There is great comfort in having the words of our faith become so much a part of who we are, so familiar they roll through our minds and off our tongues effortlessly – wrapping themselves around us like a comfy sweater or quilt or our favorite jeans and t-shirt. But there is danger in them becoming too familiar – to the point where we find ourselves prattling through them mindlessly, with no thought or cognizance of what we’re really saying, sure we know all there is to know about what those words mean and why they matter.
Matthew 6:25-34 is the “consider the lilies/do not worry” passage. In the New International Version – the one I most often preached from – verse 33 reads “But seek first [God’s] kingdom and [God’s] righteousness, and all these things will be given to you as well.” Influenced by more than twenty years of studying that translation, every time I read or heard that passage I automatically thought, “Kingdom first!”
But over the weekend my friend Karen (find her on Instagram @karenmilioto) posted a reflection using Eugene Peterson’s modern language version: “Steep your life in God-reality, God-initiative, God-Provisions. Don’t worry about missing out. You’ll find all your everyday human concerns will be met.”
“I think my favorite part is the use of the word “steep” in the 33rd verse,” she wrote. “I love that word. It’s perfect.”
That word “steep” grabbed me too, showing me there is more to this passage than what I *thought* I knew, and, to take a page from Peterson, way more than one way to engage it.
What am I “steeping” myself in?
Because if I’m serious about putting the Kingdom first, what I pay attention to – and how – matters.
What, on any given day, at any given moment, am I wading into?
Where, and into what have I put down roots?
What do I dwell on, stew over, marinate in?
What is brewing inside of me?
What things have I “sunk my teeth into”? What am I “chewing on?”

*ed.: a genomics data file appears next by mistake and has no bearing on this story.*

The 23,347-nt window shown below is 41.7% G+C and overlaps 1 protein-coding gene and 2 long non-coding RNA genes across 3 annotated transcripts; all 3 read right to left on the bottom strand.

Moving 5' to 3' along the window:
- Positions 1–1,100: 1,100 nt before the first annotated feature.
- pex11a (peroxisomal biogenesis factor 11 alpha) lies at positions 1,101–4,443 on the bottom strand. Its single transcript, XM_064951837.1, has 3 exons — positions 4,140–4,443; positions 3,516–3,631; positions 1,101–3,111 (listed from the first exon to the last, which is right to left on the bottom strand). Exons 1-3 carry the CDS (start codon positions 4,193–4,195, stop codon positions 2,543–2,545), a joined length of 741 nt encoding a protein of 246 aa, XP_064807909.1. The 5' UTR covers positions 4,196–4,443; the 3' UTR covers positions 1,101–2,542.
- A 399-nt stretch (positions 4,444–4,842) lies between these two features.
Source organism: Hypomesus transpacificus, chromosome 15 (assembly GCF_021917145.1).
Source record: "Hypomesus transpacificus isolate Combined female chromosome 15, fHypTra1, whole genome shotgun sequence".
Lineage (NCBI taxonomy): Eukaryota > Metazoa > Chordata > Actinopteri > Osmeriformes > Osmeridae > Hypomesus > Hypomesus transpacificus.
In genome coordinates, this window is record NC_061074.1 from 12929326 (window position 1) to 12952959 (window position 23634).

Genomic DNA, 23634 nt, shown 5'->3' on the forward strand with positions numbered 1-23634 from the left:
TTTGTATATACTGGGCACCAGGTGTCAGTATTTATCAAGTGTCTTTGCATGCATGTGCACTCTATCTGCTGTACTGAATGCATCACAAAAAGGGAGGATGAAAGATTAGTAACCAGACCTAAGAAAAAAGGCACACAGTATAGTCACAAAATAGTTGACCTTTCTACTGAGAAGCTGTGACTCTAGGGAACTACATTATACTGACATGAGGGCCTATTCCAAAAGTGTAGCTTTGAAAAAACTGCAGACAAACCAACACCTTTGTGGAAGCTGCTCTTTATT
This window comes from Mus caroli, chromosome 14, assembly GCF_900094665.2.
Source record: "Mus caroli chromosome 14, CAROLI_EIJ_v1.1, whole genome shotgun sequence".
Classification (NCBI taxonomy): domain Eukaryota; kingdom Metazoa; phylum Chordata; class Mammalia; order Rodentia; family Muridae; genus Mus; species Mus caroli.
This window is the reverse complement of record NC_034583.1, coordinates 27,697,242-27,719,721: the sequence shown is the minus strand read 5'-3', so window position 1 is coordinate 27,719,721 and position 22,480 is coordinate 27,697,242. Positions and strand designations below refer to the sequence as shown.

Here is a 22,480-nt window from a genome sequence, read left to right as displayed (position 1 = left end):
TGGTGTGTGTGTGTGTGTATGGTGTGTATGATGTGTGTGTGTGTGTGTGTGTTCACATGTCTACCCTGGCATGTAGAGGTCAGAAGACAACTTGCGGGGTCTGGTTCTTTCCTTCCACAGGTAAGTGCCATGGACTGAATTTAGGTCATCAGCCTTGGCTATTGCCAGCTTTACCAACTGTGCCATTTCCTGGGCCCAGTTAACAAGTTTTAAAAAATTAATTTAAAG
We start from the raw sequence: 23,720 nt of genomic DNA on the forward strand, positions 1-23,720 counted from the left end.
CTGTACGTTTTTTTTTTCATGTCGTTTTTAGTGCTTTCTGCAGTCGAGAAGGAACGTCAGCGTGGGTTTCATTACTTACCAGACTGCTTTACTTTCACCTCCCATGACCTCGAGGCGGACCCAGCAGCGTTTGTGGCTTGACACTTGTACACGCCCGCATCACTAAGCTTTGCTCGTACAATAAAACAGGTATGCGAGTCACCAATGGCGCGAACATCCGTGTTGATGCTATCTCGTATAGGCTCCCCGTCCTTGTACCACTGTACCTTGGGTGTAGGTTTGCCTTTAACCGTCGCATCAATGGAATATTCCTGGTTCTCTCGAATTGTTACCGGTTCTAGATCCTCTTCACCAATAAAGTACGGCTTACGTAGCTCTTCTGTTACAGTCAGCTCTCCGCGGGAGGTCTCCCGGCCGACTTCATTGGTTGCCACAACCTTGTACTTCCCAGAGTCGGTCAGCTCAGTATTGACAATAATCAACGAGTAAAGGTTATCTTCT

What have I immersed myself in? Soaked up? Surrounded myself with?
What am I in love with?
What things – things I *thought* I knew, and knew all about – do I need to re-think, unlearn, or let go of entirely?
When I hit the “pause” button – when I put my life in “park” and still all the voices clamoring for my attention – what do my thoughts gravitate to first?
What am I steeping myself in? And how?
Is my attention focused? Undivided? Mindful? Is it scattered, diverted, selective?
Am I engaged, but grudgingly so? Is there anger or resentment or frustration or confusion bubbling under the surface?
Do I look past, sidestep, or pay lip-service to the repetitive, the mundane? Do I approach those tasks on “autopilot”?
Do I have “tunnel vision”– seeing only one thing or in only one way, to the exclusion of everything else?
Discerning what I “steep” myself in – what I give my time and attention to, and how I do that – reveals who I am and what matters most to me. Naming and owning what’s really there – not just what I *thought* I knew or what others expect of me – allows me to face it with honesty and integrity, and to make alterations as needed.
What are you “steeping” yourself in, Dear Reader?